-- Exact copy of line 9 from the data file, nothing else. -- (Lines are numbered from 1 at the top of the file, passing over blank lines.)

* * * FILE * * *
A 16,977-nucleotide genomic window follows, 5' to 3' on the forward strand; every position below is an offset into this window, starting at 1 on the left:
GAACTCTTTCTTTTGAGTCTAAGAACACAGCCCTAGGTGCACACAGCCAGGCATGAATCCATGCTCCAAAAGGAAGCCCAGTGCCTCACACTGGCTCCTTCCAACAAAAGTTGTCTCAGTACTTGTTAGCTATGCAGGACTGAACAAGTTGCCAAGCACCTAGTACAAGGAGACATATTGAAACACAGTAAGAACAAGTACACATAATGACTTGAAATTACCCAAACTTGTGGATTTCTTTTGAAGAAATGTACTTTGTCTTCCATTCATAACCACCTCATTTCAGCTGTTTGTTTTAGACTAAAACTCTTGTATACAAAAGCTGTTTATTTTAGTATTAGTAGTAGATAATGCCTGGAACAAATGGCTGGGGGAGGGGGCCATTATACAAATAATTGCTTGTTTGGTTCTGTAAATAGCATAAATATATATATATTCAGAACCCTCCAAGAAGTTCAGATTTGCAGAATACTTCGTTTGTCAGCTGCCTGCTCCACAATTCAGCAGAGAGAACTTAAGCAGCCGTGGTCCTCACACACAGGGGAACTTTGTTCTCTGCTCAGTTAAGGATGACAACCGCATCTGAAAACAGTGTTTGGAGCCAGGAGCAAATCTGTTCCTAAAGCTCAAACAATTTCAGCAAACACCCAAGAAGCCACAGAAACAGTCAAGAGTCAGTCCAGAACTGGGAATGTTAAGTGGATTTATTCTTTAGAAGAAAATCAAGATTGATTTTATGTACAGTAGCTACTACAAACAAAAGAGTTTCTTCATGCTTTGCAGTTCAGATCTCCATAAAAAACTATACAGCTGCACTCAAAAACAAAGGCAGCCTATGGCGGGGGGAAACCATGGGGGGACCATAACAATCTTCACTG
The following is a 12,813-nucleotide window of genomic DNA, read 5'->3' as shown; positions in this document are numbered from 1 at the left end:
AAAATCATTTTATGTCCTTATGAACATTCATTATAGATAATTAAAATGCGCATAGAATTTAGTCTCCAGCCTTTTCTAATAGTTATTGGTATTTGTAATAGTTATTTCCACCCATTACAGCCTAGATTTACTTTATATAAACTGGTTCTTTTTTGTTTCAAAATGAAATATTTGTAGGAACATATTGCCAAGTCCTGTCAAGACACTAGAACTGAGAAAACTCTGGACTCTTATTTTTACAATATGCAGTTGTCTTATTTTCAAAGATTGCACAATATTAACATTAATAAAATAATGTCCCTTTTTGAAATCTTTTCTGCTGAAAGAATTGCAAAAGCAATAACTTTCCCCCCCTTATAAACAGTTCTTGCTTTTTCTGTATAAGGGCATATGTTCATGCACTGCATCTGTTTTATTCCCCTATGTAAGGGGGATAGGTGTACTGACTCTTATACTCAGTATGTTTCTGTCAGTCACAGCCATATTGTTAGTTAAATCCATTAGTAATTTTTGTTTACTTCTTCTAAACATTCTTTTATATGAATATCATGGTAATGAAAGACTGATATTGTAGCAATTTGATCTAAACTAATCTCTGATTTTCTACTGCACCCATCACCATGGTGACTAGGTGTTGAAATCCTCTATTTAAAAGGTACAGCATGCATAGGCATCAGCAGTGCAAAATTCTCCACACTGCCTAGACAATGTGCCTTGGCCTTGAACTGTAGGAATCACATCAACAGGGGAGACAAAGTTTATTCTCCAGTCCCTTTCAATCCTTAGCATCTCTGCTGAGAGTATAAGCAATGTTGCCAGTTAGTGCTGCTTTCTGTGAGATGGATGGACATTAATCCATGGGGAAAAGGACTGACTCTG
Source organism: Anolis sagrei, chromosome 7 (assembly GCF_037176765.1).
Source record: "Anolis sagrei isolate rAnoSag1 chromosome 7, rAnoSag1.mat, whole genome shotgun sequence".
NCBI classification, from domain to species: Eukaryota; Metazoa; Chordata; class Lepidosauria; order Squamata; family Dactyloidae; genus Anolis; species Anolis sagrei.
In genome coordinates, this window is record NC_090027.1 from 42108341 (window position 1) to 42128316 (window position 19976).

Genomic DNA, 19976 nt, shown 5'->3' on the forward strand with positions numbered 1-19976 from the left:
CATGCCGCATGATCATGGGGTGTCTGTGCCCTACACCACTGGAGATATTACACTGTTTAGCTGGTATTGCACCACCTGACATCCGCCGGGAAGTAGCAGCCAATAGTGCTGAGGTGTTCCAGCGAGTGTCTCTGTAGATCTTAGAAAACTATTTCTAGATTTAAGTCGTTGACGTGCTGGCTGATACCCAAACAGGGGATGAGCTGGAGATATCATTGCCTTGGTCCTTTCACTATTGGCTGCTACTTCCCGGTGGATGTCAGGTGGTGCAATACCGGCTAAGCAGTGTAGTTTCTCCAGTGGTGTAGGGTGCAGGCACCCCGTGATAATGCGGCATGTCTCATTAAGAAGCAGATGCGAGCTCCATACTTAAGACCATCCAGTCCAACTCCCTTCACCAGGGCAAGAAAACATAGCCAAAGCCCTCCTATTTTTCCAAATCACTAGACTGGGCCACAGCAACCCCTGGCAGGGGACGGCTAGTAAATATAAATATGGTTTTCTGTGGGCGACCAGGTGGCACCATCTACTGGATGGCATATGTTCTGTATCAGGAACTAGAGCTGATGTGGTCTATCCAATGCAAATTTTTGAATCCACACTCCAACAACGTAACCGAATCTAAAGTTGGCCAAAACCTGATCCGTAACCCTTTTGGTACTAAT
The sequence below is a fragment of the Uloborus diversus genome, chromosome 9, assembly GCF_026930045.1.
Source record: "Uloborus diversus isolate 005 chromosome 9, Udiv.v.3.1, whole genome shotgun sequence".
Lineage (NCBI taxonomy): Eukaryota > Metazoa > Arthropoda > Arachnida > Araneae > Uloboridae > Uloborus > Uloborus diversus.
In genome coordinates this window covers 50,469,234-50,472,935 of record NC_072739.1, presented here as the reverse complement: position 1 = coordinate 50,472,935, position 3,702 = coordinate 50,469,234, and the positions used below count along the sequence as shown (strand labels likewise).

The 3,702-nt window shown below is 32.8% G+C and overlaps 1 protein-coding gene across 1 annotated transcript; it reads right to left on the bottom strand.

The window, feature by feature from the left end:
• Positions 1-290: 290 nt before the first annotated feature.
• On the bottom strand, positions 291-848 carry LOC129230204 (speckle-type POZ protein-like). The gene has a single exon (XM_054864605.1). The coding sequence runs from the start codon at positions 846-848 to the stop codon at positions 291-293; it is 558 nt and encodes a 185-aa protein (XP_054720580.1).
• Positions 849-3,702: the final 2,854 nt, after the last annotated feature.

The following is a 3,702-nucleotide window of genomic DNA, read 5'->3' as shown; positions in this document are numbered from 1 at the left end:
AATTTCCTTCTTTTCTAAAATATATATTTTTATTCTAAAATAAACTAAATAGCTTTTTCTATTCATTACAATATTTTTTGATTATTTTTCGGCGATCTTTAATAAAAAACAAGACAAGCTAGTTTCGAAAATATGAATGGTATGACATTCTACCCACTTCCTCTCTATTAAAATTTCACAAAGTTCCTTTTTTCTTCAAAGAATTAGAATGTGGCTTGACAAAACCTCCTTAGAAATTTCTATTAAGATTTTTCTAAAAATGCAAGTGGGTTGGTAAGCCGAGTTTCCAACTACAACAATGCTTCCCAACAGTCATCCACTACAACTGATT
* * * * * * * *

Genomic DNA, 19976 nt, shown 5'->3' on the forward strand with positions numbered 1-19976 from the left: